At the beginning of 2020, when the virus spread and reached the UK, it felt obvious for me to think of documenting the lockdown, not with videos or digital pictures — but with film instead, as I felt that would be the best way to impress this unique historical moment in time.
Film doesn’t lie, it can’t be manipulated as easily as digital can, for example by removing people from a shot. To my mind, that element makes the entire project a more sincere window to this unique historical moment. Impressing this historical moment on film, is essential for us to never forget what happened. Unique memories of a moment in time where citizens locked themselves at home to protect each other, leaving what used to be the most crowded places, empty beyond imagination.
Motivated by the need to document the lockdown in the best way I possibly could I took a map of London and pinpointed all the locations I thought would have been essential to document, and created an effective 20 days shooting plan to cover all these areas, and then on the 30th March I started shooting.
In order to reduce the risk of spreading the virus I was wearing masks and gloves at all times, and choose Jump bikes to move around the city, since they could be picked up and dropped everywhere, allowing me to freely move around different areas of the city. Plus, the fact these bikes are electric meant I could travel long distances without losing too much energy.
The first location was Camden Town, from there I moved to Covent Garden, Leicester Square, ChinaTown and lastly Piccadilly Circus. On the following 19 shooting days I covered many other areas including: Tower Bridge, Tower of London, Bank, Liverpool Street, Kings Cross St. Pancras, St. Paul and the Millennium Bridge, Tate Modern, Old Street, Shoreditch, Blackfriars, Victoria, Buckingham Palace, Soho, Trafalgar Square, Oxford Circus, South Kensington, the Barbican, London Bridge, Borough Market, New Bond St, Embankment, British Museum, the Parliament, Canary Wharf, Somerset House, Tate Britain, Royal Opera House and the Royal Albert Hall, amongst the other.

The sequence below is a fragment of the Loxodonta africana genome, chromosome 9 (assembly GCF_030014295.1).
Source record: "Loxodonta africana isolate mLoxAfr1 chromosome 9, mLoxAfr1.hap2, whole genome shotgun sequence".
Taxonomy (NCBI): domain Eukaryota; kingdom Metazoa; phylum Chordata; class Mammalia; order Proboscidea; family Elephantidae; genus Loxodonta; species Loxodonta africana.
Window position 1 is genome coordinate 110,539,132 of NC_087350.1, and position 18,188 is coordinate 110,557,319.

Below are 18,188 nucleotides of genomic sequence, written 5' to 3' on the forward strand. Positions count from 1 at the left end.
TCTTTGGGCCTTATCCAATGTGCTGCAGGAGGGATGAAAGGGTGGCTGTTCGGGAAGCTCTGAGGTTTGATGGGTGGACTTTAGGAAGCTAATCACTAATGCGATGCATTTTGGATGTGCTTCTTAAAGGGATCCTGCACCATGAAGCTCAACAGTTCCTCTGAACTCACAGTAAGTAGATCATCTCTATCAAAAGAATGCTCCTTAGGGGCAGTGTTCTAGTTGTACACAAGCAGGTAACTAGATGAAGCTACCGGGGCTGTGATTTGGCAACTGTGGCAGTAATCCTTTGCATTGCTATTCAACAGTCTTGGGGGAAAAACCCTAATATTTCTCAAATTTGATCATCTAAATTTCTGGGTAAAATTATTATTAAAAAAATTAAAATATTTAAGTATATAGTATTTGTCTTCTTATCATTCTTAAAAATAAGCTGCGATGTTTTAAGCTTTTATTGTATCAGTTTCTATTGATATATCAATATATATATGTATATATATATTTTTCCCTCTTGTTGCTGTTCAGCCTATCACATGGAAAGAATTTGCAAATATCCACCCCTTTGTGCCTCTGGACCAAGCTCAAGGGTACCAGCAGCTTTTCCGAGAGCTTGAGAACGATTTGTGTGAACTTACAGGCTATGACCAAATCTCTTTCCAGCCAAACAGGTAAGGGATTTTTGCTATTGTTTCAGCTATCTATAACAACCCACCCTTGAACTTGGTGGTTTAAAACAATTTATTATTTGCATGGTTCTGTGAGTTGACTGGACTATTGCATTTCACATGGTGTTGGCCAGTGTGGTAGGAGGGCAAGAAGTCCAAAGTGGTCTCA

It took me exactly 20 shooting days, from the end of March and the beginning of May, to document all the areas that I have pinpointed on the map at the beginning of this journey. It was quite intense as when I was not shooting I was collecting, scanning and archiving films, and it always felt like time was never enough.
In total, I shot 150 film rolls of empty streets and places, amongst what used to be some of the most busy areas and landmarks in London. The result is possibly the most exhaustive documentation on film of London’s lockdown.
The process wasn’t easy I have to admit. In fact I had to face many issues, both technical and logistical, including an entire batch of 10 rolls compromised by a production issue, an eye infection that kept me sleepless and in pain for a good week — which slowed down my already tight schedule — and without mentioning the huge amount of film rolls that I had to constantly bring for development, collect, scan and archive, in order to ensure I was getting the right shots.
To scan all the film rolls, I have created a system that would hold the films in place over a light panel, placed under a Sony A7R IV with 90mm macro lens. This way I could get high res shots of each negative in raw, therefore properly archiving them.
It was a very intense but uniquely beautiful experience, from which I learnt a lot and came out with an archive of extraordinary shots that I am really proud of.
For those who are interested, there is a giveaway competition running on the Instagram account of the project — @LCKDN20 — where a few followers will be selected and announced on the 1st of August, and will be gifted with an original limited edition print, framed in real glass and archival mount board. You can find details of the giveaway on instagram: